Customers are looking for a lead on how to be greener, but they won't be fooled by lip service. Follow a green agenda and explain what you're doing
Having done all the hard work it's time to focus on getting the message out. Your staff and regulars might know what you're doing, but now it's time to tell the wider world.
Translating your various sustainable initiatives and corporate social responsibility (CSR) strategy into a PR and marketing campaign can really bring it to life. More importantly, as Geoff Lane, partner, sustainable development, at PricewaterhouseCoopers, points out, showing yourself to be a responsible organisation can have a major impact on the reputation and appeal of your brand.
"Companies should be seriously looking at how these issues impact on their brands, both in terms of opportunities and risks. It's more about focusing on the brand than the business itself now," says Lane.
Diana Verde Nieto, chief executive officer and founder of brand and marketing consultancy Clownfish, agrees. "If a company can align its own values with societal values, customers advocate the chosen brands," she says. But for Nieto, who also sits on the steering committee of the Chartered Institute of Marketing's sustainable marketing programme, for any marketing to be effective the focus should always be on honesty and transparency.
"Being seen to be green is no longer enough," she says. "You need to be open about who you are and what you do. Products and services also need to be good, desirable and functional."
The point is echoed by Luke Vincent, a consultant at brand agency Dragon, who warns that your plans could backfire if your target market suspects they're being "greenwashed".
"You have to do it properly and be very clear, transparent and open," stresses Vincent. "Consumers are tired of having the wool pulled over their eyes, and token gestures are likely to do more harm than good." That said, if done properly, he says the opportunities are clearly there.
Back in June, Dragon held a series of focus groups looking at consumer attitudes and behaviour related to sustainability. Consumers said they were concerned about the environment, felt guilty about their impact on the planet and felt compelled to do their bit. But they also admitted to being a bit confused as to how to go about it, and they wanted businesses to make it easier for them to do the right thing.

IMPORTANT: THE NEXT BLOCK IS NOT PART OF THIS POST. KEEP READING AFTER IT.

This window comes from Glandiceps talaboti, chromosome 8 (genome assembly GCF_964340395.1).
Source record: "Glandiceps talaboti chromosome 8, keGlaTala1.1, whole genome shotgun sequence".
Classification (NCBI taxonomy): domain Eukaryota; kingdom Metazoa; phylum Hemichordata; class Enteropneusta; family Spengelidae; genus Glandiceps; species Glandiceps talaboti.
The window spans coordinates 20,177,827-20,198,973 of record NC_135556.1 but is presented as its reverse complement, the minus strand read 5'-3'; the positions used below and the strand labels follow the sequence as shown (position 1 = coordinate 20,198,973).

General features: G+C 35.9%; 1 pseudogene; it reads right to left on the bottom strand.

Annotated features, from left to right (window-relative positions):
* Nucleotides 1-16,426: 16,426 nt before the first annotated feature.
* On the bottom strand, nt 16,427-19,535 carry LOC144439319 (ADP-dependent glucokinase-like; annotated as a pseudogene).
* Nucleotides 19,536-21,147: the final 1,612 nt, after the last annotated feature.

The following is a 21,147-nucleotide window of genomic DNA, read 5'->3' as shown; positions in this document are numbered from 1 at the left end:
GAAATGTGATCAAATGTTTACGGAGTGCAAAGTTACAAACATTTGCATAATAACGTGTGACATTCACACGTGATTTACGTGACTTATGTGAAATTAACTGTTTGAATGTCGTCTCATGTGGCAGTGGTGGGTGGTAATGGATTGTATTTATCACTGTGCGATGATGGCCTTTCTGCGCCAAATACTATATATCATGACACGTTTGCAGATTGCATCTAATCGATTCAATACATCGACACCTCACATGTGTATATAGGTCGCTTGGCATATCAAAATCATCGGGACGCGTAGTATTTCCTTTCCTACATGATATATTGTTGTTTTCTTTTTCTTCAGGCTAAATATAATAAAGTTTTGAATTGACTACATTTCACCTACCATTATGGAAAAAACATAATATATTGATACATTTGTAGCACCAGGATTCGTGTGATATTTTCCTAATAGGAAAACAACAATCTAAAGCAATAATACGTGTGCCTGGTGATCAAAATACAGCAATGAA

"For hospitality companies this is a great opportunity to start up a dialogue with your customers," concludes Vincent. "This is a really emotional subject, and if your brand can help a customer think they're making a positive impact, you're building a strong emotional connection."
Green marketing tips
- Be clear about which groups you intend to target, and identify which channels are best suited to your audience.
- Set meaningful goals, and strive to achieve them using a clear road map.
- Don't just talk about it. Make your initiatives so inspiring that your customers will do all the talking for you.
- Get out of your comfort zone and try new things.
- Choose language carefully.
- Be honest and transparent.
- Don't just tell consumers you've reduced your carbon footprint by 20%, explain it using simple comparisons.
- Keep marketing collateral to a minimum to avoid waste.
- Encourage feedback and monitor results.
Sources: Clownfish and Dragon
Mind your language
Brand agency Dragon's recent study of consumer attitudes, motivations and behaviour found that consumer understanding of the different areas and language of sustainability is "patchy". As a result, it says that using terms like "sustainable" can have a negative result because they suggest niche, high-end products and sectors such as eco-tourism, giving the impression that consumers' efforts to go greener will not just inconvenience them but hit them in the pocket.
Dragon recommends using "responsible", which it says is more meaningful than "sustainable", and "compostable" rather than "biodegradable".